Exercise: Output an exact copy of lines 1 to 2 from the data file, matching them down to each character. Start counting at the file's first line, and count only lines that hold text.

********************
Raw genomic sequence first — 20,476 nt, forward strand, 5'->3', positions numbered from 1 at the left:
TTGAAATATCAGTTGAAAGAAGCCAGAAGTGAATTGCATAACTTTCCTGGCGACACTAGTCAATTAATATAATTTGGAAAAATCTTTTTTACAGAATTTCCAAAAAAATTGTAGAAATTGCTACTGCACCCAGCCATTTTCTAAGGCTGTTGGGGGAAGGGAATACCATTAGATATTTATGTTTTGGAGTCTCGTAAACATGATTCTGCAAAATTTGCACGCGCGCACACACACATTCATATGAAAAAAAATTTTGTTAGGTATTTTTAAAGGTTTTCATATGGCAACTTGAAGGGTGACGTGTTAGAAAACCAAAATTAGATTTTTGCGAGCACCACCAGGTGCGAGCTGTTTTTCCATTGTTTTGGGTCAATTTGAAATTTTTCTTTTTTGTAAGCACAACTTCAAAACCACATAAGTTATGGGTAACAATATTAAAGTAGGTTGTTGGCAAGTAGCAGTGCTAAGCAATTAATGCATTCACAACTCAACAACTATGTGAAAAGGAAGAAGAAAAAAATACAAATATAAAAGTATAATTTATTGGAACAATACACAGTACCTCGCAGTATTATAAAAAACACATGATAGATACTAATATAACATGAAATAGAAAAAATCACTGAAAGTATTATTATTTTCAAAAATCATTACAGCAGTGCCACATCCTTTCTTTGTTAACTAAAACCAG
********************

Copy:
Raw genomic sequence first — 20,476 nt, forward strand, 5'->3', positions numbered from 1 at the left:
TTGAAATATCAGTTGAAAGAAGCCAGAAGTGAATTGCATAACTTTCCTGGCGACACTAGTCAATTAATATAATTTGGAAAAATCTTTTTTACAGAATTTCCAAAAAAATTGTAGAAATTGCTACTGCACCCAGCCATTTTCTAAGGCTGTTGGGGGAAGGGAATACCATTAGATATTTATGTTTTGGAGTCTCGTAAACATGATTCTGCAAAATTTGCACGCGCGCACACACACATTCATATGAAAAAAAATTTTGTTAGGTATTTTTAAAGGTTTTCATATGGCAACTTGAAGGGTGACGTGTTAGAAAACCAAAATTAGATTTTTGCGAGCACCACCAGGTGCGAGCTGTTTTTCCATTGTTTTGGGTCAATTTGAAATTTTTCTTTTTTGTAAGCACAACTTCAAAACCACATAAGTTATGGGTAACAATATTAAAGTAGGTTGTTGGCAAGTAGCAGTGCTAAGCAATTAATGCATTCACAACTCAACAACTATGTGAAAAGGAAGAAGAAAAAAATACAAATATAAAAGTATAATTTATTGGAACAATACACAGTACCTCGCAGTATTATAAAAAACACATGATAGATACTAATATAACATGAAATAGAAAAAATCACTGAAAGTATTATTATTTTCAAAAATCATTACAGCAGTGCCACATCCTTTCTTTGTTAACTAAAACCAG